Unlocking Financial Freedom: How to Safely Move Money Out of the UK Banking System
In today’s interconnected world, it is common for families or companies to have temporary associations with the UK, before a later departure onward. While they are here, they may generate profits/savings stored in UK banking institutions. It is still prevalent also for some professionals to permanently migrate away from the UK. In either eventuality, there is the need for transition of capital out of the UK banking system into the banking system of the destination country.
An important issue that arises during such transitions, is currency exchange. There are two main options to the transferor. To go direct from UK bank to a bank in their destination country or to use a currency broker to perform the FX conversion. Historically using your own bank was easier logistically as it did not require a new account to be set up but often they charged admin fees and the spread on the conversion (the difference between in interbank rate and the rate they charge the client) was markedly larger. Currency brokers became more popular and accessible to the smaller clients post the Global Financial Crisis and banks have cut fees and spreads to be more competitive.
What about UK FX brokers?
Transferors who elect to use UK FX brokers should be aware that the companies may not be registered with the Prudential Regulation Authority and funds may not be covered by the Financial Services Compensation Scheme in the event of any insolvency. The services are perhaps better seen as conduits or pipework connecting hopefully well capitalised banking institutions in both countries. There may be depositor protection available depending on the destination country, this should be borne in mind when first choosing a banking partner to receive. Fully regulated status locally is also of course preferred.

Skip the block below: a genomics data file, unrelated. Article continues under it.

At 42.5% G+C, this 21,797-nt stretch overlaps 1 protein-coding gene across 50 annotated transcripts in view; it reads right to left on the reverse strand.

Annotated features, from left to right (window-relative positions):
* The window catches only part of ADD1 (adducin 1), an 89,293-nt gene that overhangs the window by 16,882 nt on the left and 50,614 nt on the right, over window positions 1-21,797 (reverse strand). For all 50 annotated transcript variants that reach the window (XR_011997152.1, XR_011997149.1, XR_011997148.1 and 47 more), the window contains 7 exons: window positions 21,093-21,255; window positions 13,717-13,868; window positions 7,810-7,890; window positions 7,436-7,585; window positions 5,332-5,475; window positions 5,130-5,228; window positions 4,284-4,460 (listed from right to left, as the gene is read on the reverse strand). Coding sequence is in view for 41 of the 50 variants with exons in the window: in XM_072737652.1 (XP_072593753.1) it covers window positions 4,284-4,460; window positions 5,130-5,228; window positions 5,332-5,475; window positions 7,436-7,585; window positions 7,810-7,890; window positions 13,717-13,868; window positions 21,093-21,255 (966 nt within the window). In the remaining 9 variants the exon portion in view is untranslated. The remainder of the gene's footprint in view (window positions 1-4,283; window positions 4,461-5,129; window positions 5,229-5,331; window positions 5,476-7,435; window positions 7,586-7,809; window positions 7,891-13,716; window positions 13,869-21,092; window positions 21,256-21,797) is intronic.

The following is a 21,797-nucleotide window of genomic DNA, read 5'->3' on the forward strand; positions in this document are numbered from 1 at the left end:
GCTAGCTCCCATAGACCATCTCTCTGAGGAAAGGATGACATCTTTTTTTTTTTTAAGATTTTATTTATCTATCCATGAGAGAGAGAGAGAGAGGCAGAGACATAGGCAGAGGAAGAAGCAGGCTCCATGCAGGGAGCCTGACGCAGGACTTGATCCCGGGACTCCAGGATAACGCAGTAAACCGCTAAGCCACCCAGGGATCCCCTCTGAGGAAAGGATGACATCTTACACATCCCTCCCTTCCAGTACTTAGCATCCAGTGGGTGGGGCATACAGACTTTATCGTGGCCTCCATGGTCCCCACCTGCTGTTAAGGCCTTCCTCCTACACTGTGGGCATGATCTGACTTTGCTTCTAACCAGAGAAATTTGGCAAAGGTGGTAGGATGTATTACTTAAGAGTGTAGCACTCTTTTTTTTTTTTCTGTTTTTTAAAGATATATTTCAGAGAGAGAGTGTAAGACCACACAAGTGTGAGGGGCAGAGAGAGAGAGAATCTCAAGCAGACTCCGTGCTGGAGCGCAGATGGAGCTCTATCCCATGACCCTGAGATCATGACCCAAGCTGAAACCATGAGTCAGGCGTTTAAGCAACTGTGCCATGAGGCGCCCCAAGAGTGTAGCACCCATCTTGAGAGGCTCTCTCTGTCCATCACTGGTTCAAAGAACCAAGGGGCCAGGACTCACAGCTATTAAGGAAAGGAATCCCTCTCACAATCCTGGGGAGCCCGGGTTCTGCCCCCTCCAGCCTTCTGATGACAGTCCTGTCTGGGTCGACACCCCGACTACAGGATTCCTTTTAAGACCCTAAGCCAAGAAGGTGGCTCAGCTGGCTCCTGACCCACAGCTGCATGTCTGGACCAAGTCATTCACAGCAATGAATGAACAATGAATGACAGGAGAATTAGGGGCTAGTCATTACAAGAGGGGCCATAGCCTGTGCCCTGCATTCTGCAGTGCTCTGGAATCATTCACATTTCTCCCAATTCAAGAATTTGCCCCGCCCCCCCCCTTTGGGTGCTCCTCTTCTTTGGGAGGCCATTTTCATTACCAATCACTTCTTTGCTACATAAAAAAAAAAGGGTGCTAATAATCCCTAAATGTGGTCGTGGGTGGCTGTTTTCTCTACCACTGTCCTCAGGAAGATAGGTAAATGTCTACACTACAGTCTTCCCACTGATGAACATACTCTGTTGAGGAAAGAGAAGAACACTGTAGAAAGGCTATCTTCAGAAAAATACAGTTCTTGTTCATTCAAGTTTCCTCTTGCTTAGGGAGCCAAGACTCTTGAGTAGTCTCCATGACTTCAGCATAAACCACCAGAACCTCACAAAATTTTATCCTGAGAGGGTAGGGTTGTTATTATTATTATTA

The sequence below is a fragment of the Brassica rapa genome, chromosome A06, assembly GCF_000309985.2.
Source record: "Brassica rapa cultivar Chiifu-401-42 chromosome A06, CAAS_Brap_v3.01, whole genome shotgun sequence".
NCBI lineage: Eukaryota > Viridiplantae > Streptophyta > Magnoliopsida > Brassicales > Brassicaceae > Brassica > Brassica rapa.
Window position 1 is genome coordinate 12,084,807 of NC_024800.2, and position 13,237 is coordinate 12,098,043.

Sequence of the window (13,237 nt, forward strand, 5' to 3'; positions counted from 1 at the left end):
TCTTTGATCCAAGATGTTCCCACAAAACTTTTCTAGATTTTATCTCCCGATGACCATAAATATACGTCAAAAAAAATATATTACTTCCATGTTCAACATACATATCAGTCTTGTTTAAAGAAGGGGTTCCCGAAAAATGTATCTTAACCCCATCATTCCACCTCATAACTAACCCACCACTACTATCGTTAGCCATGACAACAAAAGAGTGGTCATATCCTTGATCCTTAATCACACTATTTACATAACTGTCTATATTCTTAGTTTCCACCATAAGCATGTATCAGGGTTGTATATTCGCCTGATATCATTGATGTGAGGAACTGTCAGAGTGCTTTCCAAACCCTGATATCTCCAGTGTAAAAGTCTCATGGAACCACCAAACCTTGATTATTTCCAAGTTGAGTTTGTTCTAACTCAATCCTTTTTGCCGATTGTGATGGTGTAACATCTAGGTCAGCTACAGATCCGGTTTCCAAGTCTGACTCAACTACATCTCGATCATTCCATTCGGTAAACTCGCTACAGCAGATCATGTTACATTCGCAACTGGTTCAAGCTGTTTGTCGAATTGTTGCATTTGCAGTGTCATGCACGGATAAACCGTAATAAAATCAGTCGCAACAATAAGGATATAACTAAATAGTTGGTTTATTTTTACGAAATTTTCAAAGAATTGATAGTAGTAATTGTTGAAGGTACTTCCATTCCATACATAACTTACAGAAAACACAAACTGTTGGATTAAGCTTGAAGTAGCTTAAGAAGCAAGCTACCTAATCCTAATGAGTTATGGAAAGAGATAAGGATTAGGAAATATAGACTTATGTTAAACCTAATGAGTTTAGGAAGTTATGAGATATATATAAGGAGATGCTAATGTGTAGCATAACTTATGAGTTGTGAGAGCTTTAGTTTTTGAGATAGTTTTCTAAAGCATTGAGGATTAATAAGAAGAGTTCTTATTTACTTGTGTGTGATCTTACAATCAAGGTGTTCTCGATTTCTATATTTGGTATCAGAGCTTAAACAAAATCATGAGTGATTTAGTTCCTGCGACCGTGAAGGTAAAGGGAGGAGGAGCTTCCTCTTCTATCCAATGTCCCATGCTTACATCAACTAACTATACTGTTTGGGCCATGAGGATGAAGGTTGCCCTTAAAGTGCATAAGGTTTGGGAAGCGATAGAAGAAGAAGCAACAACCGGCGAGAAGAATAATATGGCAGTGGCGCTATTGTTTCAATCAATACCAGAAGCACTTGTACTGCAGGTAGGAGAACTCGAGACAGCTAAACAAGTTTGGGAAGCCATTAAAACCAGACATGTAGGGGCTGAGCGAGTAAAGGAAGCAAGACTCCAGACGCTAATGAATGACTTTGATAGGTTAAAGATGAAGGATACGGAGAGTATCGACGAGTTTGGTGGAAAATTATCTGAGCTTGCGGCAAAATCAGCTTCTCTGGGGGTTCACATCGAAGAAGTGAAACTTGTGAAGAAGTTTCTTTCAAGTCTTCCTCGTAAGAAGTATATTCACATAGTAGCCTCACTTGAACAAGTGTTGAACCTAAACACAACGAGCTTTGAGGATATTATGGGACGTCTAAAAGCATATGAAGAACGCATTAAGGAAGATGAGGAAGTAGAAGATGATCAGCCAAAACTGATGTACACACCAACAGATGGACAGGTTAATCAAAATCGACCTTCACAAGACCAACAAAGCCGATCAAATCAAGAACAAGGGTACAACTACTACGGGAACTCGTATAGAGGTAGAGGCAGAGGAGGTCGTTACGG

What about tax?
Another issue which should be considered is tax. Whilst the physical movement of the money may not often represent a taxable event from a UK perspective, this could vary depending on the destination country so relevant tax advice should be sought prior to action.
Where the destination country is higher risk e.g. has a history of volatile currency, currency controls/manipulation or state interference/seizure of assets, consideration may be given to holding some reserves in offshore jurisdictions in a more stable major currency like GBP/USD/EUR/YEN to limit exposure.
Will moving out of the UK banking system affect my UK pension?
Anybody that qualifies for a UK state pension while they are here (10 years minimum National insurance qualifying years, under the new State Pension system from April 2016), the DWP has an agreement with Citibank to pay these in local currencies in many countries. You may not receive an annual increase on your pension dependent on which country you retire in. With private pensions it is sometimes possible to transfer them to your destination country, dependent on which country and your residence timeline and whether the pension provider can facilitate a transfer. It is also possible to have them paid to a UK account and manage your FX risk using bank/FX broker services if they are ‘in payment’. If still invested, savers should consider the FX risk on their portfolios as they potentially should not be sterling focused after they depart, savers should seek financial advice alongside tax advice as part of any migration event.
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The Financial Conduct Authority (FCA) does not regulate tax advice.